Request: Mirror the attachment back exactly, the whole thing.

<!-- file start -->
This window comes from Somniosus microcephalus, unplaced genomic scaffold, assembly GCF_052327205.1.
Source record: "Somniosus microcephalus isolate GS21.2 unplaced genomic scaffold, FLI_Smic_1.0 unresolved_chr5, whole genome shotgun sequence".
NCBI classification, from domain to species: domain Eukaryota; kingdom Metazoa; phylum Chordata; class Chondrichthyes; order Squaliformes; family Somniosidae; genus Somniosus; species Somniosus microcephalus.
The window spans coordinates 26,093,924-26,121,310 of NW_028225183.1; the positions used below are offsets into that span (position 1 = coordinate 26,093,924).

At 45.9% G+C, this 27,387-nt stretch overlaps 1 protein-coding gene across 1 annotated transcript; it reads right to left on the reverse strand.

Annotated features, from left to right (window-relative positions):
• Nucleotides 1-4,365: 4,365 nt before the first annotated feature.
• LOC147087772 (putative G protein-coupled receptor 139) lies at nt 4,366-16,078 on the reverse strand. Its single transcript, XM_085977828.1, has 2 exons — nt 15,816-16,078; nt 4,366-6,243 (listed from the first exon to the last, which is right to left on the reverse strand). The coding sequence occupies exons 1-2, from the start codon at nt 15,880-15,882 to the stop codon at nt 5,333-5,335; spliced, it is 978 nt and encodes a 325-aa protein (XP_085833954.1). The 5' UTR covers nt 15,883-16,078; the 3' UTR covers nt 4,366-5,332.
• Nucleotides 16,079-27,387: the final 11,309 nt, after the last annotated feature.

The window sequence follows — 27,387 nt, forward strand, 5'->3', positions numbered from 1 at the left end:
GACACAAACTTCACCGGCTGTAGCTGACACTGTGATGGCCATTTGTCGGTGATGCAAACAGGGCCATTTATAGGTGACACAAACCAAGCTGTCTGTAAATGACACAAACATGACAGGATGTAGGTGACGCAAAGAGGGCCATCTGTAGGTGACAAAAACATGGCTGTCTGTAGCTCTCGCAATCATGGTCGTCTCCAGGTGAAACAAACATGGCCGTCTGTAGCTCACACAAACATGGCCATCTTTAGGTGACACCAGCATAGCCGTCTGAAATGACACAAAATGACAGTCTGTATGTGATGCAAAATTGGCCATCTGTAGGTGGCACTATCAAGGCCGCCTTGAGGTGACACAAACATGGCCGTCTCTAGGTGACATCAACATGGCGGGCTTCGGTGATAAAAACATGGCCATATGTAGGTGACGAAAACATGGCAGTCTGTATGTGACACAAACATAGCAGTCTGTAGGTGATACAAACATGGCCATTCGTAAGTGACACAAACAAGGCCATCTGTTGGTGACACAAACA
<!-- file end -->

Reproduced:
This window comes from Somniosus microcephalus, unplaced genomic scaffold, assembly GCF_052327205.1.
Source record: "Somniosus microcephalus isolate GS21.2 unplaced genomic scaffold, FLI_Smic_1.0 unresolved_chr5, whole genome shotgun sequence".
NCBI classification, from domain to species: domain Eukaryota; kingdom Metazoa; phylum Chordata; class Chondrichthyes; order Squaliformes; family Somniosidae; genus Somniosus; species Somniosus microcephalus.
The window spans coordinates 26,093,924-26,121,310 of NW_028225183.1; the positions used below are offsets into that span (position 1 = coordinate 26,093,924).

At 45.9% G+C, this 27,387-nt stretch overlaps 1 protein-coding gene across 1 annotated transcript; it reads right to left on the reverse strand.

Annotated features, from left to right (window-relative positions):
• Nucleotides 1-4,365: 4,365 nt before the first annotated feature.
• LOC147087772 (putative G protein-coupled receptor 139) lies at nt 4,366-16,078 on the reverse strand. Its single transcript, XM_085977828.1, has 2 exons — nt 15,816-16,078; nt 4,366-6,243 (listed from the first exon to the last, which is right to left on the reverse strand). The coding sequence occupies exons 1-2, from the start codon at nt 15,880-15,882 to the stop codon at nt 5,333-5,335; spliced, it is 978 nt and encodes a 325-aa protein (XP_085833954.1). The 5' UTR covers nt 15,883-16,078; the 3' UTR covers nt 4,366-5,332.
• Nucleotides 16,079-27,387: the final 11,309 nt, after the last annotated feature.

The window sequence follows — 27,387 nt, forward strand, 5'->3', positions numbered from 1 at the left end:
GACACAAACTTCACCGGCTGTAGCTGACACTGTGATGGCCATTTGTCGGTGATGCAAACAGGGCCATTTATAGGTGACACAAACCAAGCTGTCTGTAAATGACACAAACATGACAGGATGTAGGTGACGCAAAGAGGGCCATCTGTAGGTGACAAAAACATGGCTGTCTGTAGCTCTCGCAATCATGGTCGTCTCCAGGTGAAACAAACATGGCCGTCTGTAGCTCACACAAACATGGCCATCTTTAGGTGACACCAGCATAGCCGTCTGAAATGACACAAAATGACAGTCTGTATGTGATGCAAAATTGGCCATCTGTAGGTGGCACTATCAAGGCCGCCTTGAGGTGACACAAACATGGCCGTCTCTAGGTGACATCAACATGGCGGGCTTCGGTGATAAAAACATGGCCATATGTAGGTGACGAAAACATGGCAGTCTGTATGTGACACAAACATAGCAGTCTGTAGGTGATACAAACATGGCCATTCGTAAGTGACACAAACAAGGCCATCTGTTGGTGACACAAACA